The Suburban is an American icon, and a bit of an automotive legend. Beginning in 1933, with only a few years skipped during World War II, the Chevy Suburban has been in production longer than any SUV on the market. It hasn't always been offered with four-wheel drive, but it's always married a wagon body with a truck chassis to meet the needs of big families and small businesses alike. Other car companies, like Chrysler, used to sell vehicles dubbed "Suburban," all with the same theme in mind; GM even sold the Suburban under its GMC and Holden brands over the years, before consolidating the name under Chevrolet in the current generation (GMC's was rebadged the Yukon XL). Only Chevrolet's version has endured.
The first Chevy Suburbans featured wood-paneled bodies, with full metal shells coming on line for 1935. The look of these early models was used as inspiration for the compact Chevy HHR, which was introduced for the 2006 model year. The Suburban took a hiatus from 1943 to 1945 while GM concentrated its manufacturing capacity on the war effort. Beginning in 1948, the Suburban offered seating for eight in a package that's similar to today's, with V-6 and V-8 engines available. Four-wheel drive became an option for 1957, with a split happening in the 1960s that differentiated rear-drive "C" models from four-wheel-drive "K" models. Chevrolet built windowless, commercial-focused Suburbans through the early 1970s.
The 1973-1999 Chevrolet Suburban was one of the longest-lived models in all of automotive history. During that era, Chevy won the right to trademark the Suburban name (in 1988) and continued to update the SUV gradually until a new version was ready. All were four-door wagons, though GM did add a heavy-duty version during this time. Diesel engines, four-wheel drive with automatic locking hubs, anti-lock brakes, fuel injection, and a nine-passenger version were the major milestones of this long era, with a newly styled version marking the modern era for the Suburban in 1994.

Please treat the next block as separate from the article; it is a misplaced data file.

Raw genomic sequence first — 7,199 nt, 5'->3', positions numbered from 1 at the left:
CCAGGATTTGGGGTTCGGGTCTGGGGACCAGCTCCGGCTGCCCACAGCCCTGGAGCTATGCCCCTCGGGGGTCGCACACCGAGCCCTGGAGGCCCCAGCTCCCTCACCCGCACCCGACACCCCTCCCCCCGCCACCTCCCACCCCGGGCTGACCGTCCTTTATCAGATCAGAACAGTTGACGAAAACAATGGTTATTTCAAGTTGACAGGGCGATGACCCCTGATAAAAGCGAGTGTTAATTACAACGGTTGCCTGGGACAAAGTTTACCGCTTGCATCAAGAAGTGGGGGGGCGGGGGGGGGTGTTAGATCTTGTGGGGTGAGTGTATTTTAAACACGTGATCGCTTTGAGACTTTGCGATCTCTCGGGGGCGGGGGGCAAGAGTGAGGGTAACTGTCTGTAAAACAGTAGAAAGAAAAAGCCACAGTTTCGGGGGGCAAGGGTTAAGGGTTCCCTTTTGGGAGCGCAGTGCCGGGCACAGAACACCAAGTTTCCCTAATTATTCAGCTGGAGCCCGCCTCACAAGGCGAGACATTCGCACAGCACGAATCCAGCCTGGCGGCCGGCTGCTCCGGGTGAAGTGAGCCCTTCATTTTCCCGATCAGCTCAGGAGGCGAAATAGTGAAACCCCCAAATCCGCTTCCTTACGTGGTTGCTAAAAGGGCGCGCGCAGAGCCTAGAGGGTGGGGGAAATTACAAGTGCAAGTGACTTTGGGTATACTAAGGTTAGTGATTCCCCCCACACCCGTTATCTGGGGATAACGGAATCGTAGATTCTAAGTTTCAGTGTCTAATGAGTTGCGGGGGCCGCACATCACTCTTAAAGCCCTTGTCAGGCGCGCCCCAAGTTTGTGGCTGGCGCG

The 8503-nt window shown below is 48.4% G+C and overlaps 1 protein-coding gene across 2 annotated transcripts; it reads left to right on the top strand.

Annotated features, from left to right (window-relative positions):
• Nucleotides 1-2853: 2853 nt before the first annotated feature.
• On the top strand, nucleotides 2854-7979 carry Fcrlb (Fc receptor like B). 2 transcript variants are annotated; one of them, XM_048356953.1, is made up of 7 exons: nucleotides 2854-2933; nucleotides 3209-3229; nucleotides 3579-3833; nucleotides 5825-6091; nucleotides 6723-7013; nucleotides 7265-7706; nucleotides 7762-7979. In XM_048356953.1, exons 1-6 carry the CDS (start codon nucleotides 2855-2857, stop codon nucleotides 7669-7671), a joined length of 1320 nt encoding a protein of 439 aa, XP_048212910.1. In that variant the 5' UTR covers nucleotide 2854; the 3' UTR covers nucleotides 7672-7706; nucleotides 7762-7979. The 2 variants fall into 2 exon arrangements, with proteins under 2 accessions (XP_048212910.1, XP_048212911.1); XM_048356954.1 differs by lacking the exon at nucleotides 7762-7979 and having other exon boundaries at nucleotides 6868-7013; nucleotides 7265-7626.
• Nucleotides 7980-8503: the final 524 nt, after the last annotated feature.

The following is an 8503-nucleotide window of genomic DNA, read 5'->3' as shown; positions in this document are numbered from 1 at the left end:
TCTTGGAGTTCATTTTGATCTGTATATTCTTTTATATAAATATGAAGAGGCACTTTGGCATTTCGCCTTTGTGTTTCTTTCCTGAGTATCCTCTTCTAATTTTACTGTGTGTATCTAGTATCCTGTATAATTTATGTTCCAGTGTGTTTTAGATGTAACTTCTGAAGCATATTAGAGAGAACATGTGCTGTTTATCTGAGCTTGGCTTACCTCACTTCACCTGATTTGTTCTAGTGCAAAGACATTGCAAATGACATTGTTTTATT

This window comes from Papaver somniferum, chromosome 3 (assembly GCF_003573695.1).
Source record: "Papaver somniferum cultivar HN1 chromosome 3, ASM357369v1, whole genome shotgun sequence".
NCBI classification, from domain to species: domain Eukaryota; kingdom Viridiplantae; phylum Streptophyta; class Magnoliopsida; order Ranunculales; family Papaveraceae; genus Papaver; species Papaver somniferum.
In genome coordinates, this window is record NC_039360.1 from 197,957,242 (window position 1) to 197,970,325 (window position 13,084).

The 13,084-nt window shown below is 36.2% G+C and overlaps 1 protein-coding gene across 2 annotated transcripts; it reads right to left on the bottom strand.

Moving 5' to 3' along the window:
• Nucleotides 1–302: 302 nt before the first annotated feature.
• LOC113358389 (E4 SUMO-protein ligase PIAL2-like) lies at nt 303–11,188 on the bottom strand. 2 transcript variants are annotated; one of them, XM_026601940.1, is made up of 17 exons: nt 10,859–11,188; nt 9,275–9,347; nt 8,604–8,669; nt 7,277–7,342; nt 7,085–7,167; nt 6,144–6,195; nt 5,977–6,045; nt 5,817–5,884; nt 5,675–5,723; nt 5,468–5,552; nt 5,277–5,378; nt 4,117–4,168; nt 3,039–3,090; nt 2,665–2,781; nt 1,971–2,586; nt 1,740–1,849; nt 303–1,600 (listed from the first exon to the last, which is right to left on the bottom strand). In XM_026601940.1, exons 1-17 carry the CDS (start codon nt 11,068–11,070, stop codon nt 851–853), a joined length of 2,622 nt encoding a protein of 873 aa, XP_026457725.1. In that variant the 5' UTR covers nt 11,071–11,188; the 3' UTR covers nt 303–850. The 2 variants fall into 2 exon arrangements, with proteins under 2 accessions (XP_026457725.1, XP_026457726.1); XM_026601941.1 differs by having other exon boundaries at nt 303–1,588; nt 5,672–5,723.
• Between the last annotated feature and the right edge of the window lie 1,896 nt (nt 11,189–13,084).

The Suburban hit its stride in the 2000-2006 model years, as Americans turned to big SUVs in the era of cheap gasoline. With a choice of V-8 engines, an automatic transmission, a more rigid body and more safety equipment, the Suburban spanned a wide spectrum of duties and owners. Sales boomed; light-duty versions were loaded with rear-seat entertainment and climate-control systems and leather interiors. Heavy-duty versions counted fewer seats but gained impressive towing capacity. GM moved forward a revamped Suburban after the 2006 model year, banking on a big hit—but it arrived just as sales of all big trucks began to plummet.
Few changes were made to the last generation of Suburbans, sold from 2007 to 2014. The model had updated styling, as well as some nifty tech updates for towing that you couldn't: Trailer Sway Control, new for 2012, and Powertrain Grade Braking, added for 2013, both do a lot to keep a trailer-towing vehicle safely under control.
Redesigned for 2015, new features added through the 2016 model year include a color touchscreen infotainment system with Apple CarPlay functionality. Changes for 2017 were minor—mostly trim and features repackaging—save for the addition of automatic emergency braking, a teen-driver alert system, and a rear-seat DVD entertainment system. The 2018 lineup added an RST package available on LT and Premier trim levels that's more about looking sporty than going any faster. A 6.2-liter V-8 with 10-speed automatic transmission option for 2019 further blurred the line between Suburbans and Escalades.